Yours,

    I.F.

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  • 31. At 11:47pm on 11 Nov 2009, colonelartist wrote:

    What is going on here? Why has the American Exceptionalism crowd been able to redefine the term hero so easily? What is causing this dumbing down of the US population? Or have we always been this dense and I wasn't aware of it? I don't think so but...

    ------------------------------------------------------------------------
    I think you you have always been this dense and you werent aware of it..Ever since, Jesus the saviour is sidelined, the military has filled this gap..the same kind of worshiping, a day set aside...if someone says anything (G-d forbid) against the brave boys and girls, (who are paid to do their jobs, and this worship like attitude is giving them extra perks) its considered to be blasphamy..

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  • 32. At 11:52pm on 11 Nov 2009, Tino wrote:

    #6

    "Perhaps it would be more to the point is other towns were considered as well - the people of Britain reportedly want to withdraw from Afghanistan, what about the people of the United States? I'd be more interested in reading here what those in the Mid-West think or the Southern states to get a sense of what Americans want."

    From Florida originally, residing in ATL atm. I am not sure what to think sometimes. The fact of the matter is that Afghanistan would have harbored those responsible and fostered and environment to promote more attacks. I support that decision overall. To expect us to sit around and wait for another 9/11 is ridiculous.

    On Iraq, the issue is much less concrete. I do not like the events leading up to the war, etc. Nonetheless, I am happy that the people do not have to deal with Saddam's reign anymore. For better or worse, the they have more control over their lives.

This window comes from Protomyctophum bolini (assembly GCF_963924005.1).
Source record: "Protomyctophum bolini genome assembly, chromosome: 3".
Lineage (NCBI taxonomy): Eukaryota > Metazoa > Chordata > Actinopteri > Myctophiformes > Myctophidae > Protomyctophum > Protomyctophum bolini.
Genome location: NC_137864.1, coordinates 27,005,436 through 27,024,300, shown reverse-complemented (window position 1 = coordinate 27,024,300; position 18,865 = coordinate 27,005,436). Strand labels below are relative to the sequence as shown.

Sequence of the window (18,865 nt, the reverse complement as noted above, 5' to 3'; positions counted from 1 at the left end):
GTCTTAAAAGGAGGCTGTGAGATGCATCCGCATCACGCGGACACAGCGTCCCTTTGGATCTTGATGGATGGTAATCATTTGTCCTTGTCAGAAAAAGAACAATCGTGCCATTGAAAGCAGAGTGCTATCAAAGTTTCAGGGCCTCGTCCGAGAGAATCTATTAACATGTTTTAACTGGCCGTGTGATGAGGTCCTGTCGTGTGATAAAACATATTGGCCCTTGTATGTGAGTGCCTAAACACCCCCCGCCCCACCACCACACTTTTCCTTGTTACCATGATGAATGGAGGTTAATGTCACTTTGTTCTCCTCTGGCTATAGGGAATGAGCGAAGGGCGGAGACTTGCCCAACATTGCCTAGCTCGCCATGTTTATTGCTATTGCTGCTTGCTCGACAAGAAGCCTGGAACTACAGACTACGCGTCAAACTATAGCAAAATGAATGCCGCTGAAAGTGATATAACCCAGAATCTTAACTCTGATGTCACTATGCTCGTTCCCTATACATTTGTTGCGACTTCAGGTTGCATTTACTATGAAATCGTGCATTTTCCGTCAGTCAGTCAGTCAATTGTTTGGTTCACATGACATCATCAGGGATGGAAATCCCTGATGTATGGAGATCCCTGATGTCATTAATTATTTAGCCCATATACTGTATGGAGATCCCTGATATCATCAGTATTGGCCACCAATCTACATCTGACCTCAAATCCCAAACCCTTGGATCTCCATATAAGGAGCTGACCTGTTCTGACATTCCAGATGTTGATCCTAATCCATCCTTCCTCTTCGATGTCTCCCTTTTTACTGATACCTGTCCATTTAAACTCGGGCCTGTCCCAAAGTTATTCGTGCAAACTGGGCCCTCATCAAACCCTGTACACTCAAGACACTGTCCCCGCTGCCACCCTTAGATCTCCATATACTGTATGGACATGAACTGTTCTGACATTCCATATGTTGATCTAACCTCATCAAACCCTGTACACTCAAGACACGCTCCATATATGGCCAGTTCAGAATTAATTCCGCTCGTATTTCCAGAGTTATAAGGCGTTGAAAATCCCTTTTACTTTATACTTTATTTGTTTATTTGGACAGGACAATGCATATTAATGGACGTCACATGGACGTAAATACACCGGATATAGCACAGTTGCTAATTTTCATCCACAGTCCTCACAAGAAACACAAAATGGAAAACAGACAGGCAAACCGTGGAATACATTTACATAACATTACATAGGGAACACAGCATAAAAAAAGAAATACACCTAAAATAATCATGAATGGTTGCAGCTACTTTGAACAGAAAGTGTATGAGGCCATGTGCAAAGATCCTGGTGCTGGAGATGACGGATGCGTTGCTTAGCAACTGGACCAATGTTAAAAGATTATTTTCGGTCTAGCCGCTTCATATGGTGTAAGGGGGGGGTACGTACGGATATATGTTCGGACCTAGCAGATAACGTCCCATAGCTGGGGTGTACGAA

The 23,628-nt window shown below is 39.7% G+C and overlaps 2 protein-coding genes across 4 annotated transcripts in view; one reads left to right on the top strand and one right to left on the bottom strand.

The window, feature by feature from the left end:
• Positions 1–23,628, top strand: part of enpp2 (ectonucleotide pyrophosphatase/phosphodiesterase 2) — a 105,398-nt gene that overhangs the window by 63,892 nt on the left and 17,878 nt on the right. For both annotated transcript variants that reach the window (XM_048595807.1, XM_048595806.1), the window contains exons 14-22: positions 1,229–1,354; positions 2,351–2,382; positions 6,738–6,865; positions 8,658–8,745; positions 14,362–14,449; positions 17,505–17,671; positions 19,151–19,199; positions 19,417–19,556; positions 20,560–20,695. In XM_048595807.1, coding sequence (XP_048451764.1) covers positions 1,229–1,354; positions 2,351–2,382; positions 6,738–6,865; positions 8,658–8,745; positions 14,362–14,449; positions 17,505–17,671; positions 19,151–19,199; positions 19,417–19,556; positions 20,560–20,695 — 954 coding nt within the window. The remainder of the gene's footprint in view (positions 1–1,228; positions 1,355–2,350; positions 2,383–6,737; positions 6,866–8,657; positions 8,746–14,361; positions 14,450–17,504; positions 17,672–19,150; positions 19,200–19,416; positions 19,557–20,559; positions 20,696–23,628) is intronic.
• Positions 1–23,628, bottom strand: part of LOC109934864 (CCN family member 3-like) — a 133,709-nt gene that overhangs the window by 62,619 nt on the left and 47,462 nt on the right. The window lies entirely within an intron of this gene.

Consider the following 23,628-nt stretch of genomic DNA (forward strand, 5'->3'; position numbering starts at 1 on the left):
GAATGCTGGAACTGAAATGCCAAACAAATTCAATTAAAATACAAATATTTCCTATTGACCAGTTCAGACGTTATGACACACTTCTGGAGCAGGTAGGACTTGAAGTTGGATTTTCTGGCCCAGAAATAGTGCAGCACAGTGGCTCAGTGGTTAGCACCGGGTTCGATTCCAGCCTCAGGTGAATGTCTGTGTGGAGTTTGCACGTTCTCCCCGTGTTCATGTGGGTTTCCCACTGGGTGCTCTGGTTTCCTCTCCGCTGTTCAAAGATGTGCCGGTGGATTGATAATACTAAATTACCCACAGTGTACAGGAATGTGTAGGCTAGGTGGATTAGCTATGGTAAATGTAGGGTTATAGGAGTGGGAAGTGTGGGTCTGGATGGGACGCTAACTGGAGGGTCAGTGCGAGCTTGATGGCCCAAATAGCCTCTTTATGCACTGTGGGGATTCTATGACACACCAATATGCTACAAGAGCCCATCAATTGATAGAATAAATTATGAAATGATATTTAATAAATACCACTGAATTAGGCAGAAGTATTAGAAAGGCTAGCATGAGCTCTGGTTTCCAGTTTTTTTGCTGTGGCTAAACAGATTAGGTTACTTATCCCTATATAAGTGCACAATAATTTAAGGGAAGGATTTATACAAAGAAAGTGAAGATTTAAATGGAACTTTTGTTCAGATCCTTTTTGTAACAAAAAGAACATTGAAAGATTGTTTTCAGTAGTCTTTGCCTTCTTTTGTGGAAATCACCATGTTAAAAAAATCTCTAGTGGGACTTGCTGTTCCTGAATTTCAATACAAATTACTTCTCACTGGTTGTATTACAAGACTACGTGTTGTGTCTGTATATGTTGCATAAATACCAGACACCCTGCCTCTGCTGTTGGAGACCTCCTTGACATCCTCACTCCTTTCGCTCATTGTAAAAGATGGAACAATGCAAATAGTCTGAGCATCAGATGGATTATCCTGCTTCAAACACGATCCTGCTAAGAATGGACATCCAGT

#24

    I think you single out the right too much for criticism. As an independent, I get so ridiculously frustrated with both sides. The only time I feel happy with the political situation in the US is when the President is one party and the majority of congress is the other. Otherwise both sides get so out of control. It is better when they have to hammer compromises out (real ones).

    The party system in general sucks, though. If I remember my US Gov't class enough, I think its over 25% of both parties will always vote that party - irrelevant of the candidates policies. That is scary.

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  • 33. At 00:07am on 12 Nov 2009, arclightt wrote:

    All: On this day we honor those men and women.

    They weren't policymakers, or leftist / rightist "visionaries" (may they collectively choke on their "visions" for the future), or "the beautiful people", or captains of industry, or rock stars, or sports figures, or any of the others that we spend so much time paying so much attention to.

    All they had was the depth of commitment to the United States to enter into loneliness, suffering, pain, and in many cases eternity, on its behalf.

    Want to complain about the United States? About the war? About policy? About the left, the right, the center? Economy? Laws? Something else???

    Fine.

    Just see if maybe, just maybe, you can somewhere in your heart find just a bit of thankfulness for their sacrifice.